Which unfilmed book/character should be made into a TV drama?
Jill McGown’s Lloyd and Hill cop duo. There was once a pilot, starring Philip Glenister and Michelle Collins, but there should be a long-running series. They are superb characters and the books have stunning plots. And Jill McGown is not well known now, and she really should be. She’s the natural heir to Agatha Christie’s plotty throne!   

Following Case Sensitve, which of your books would make a good TV drama or film? Who would you cast to be the hero?
The ones that I think would make the best TV dramas are Little Face and Lasting Damage.

Will we see another Case Sensitive with Charlie Zailer on ITV?

Darren Boyd and Olivia Williams as Waterhouse and Zailer. Pic: ITV

I’m not allowed to say until ITV announces officially, but put it this way, it’s not bad news. Well, not for me, anyway. Perhaps for AA Gill…

What do you watch with a guilty conscience?
I feel a bit guilty about liking Lewis as much as I do. I like the Oxfordishness of it and the witty dialogue. I know it’s not groundbreaking, but isn’t there enough broken ground in the world?  I also like New Tricks, though I can see it isn’t great television – but it’s fun and somehow comforting. On a non-crime note, I love (and feel guilty for loving) Not Going Out, the sitcom starring Lee Mack, and Two and a Half Men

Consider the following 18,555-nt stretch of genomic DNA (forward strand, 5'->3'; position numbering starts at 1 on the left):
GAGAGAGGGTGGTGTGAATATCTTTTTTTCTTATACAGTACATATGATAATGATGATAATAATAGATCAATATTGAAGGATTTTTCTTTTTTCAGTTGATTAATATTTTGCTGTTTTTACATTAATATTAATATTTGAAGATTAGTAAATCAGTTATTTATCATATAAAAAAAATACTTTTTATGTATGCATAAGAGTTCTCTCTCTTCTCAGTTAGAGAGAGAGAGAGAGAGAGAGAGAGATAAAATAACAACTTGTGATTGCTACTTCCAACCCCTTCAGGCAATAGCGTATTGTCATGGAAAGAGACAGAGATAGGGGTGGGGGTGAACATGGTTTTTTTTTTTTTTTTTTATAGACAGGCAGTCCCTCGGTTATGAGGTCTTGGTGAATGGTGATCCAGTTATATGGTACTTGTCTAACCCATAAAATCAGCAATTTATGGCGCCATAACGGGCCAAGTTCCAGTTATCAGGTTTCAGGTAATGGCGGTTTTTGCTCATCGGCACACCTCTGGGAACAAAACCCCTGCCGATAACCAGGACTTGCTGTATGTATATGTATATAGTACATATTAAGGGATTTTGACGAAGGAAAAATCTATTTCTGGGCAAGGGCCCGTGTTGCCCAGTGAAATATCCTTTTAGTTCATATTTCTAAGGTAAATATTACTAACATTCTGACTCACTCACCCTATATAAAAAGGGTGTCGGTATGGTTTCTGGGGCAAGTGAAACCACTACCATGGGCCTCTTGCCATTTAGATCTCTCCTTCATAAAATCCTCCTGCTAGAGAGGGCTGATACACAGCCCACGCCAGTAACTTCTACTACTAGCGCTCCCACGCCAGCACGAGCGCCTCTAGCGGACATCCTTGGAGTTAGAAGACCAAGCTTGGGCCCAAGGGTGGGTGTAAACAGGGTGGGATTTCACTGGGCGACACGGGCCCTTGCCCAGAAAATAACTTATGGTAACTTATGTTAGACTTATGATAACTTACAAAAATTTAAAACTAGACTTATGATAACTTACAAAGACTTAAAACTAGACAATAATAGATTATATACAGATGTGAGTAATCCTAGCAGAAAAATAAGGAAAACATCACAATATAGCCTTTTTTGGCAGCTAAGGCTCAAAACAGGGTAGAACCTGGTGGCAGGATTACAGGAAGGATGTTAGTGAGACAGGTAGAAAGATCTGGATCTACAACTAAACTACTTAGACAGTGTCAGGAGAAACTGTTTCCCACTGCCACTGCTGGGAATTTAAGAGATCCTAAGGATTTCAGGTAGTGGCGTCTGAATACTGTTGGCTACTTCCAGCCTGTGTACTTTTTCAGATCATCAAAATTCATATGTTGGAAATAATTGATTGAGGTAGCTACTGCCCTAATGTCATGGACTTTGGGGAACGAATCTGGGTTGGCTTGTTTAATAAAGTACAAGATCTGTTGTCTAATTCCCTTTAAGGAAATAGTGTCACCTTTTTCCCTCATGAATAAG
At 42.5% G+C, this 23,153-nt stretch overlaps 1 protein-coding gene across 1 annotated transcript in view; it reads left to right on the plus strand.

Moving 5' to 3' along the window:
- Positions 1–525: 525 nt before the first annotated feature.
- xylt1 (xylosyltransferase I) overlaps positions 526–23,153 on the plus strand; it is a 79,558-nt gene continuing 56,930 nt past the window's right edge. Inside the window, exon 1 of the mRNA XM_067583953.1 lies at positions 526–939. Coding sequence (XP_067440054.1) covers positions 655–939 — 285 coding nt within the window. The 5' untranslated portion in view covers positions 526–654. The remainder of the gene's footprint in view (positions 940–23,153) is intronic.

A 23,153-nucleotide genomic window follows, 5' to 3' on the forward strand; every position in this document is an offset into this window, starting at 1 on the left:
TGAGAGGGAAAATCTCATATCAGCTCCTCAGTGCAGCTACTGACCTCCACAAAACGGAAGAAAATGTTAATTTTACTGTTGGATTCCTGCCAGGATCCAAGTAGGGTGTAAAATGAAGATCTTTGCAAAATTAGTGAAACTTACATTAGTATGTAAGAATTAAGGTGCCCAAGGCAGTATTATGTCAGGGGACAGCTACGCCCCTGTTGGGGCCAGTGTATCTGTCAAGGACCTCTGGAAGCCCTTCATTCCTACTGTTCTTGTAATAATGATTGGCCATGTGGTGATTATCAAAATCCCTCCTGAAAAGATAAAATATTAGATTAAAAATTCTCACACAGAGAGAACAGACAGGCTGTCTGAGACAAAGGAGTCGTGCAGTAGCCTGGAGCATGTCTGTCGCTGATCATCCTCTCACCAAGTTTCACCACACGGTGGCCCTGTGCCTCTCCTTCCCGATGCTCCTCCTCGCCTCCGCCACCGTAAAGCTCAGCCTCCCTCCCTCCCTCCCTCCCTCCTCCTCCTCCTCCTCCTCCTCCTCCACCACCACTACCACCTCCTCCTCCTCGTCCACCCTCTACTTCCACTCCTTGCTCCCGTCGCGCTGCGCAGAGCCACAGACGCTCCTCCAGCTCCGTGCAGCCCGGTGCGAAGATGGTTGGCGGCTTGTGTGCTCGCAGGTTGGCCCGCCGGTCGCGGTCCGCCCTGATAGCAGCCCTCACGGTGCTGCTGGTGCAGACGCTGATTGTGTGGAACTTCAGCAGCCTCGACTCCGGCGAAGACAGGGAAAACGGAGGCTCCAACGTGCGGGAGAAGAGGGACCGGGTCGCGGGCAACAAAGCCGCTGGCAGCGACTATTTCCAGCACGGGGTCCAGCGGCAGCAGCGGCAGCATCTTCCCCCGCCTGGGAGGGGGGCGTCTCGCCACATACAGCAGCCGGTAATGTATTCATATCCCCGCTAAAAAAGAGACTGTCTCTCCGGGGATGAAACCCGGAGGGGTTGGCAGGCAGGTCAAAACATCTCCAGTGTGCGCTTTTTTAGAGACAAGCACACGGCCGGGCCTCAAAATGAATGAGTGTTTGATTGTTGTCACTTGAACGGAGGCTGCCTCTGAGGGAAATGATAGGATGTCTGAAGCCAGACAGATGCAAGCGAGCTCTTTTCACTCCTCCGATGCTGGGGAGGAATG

Least favourite cop show/thriller?
I wasn’t convinced by Luther.

Do you prefer The Wire or The Sopranos?
The Wire – by some distance

Marple/Poirot or Sherlock Holmes?
I love all three in book form. Televisually, Sherlock adaptations are usually better – House, for example, was inspired by Sherlock Holmes. Nuff said.

Wallander – BBC or the Swedish version?
Swedish version, but I didn’t really rate either. Plots are perfunctory and flimsy. 

US or British television crime dramas?
The Shield, The Wire, House, The Sopranos and Cagney & Lacey are better than most UK crime shows. The solution to this problem, from a British point of view, is simple: broadcasters need to take more risks and plan longer-lasting dramas. All the best US ones have 10 or more episodes in which to develop.

Your favourite crime/thriller writers?
Ruth Rendell, Nicci French, Tana French, Jill McGown, Agatha Christie, Val McDermid, Jesse Kellerman, Belinda Bauer, S J Watson, Karin Alvtegen, early Minette Walters.

Favourite non-crime/thriller author?
Iris Murdoch, Wendy Cope, Geoff Dyer, Tim Parks

Favourite crime movie or thriller?
Twelve Angry Men – my all-time favourite film.

You’ve been framed for murder. Which fictional detective/sleuth would you want to call up?
I’d have to call Simon Waterhouse – he’d be offended if I didn’t!

• Sophie’s latest thriller is Lasting Damage, once again featuring Simon Waterhouse and Charlie Zailer, is out in paperback in August. You can read the beginning of it here.



  1. Great interview, nice to hear a top writer speaking her mind.. And I totally agree with her about the looney tunes Luther. What was that about anyway??

    But House? Seriously..? Thought that series was one big yawn. Get one obscure-disease add one grumpy medic with an unexplained limp and an atitude problem watch him figure out what it is while being rude to everyone and that’s all there is to it. IMHO. Must be missing something there.

    Plus, The Killing!! OMG! She didn’t like the scratchy jumpers! I’m shocked.

  2. Anonymous says:

    If she found The Killing dull and plodding, remind me not to read her novels!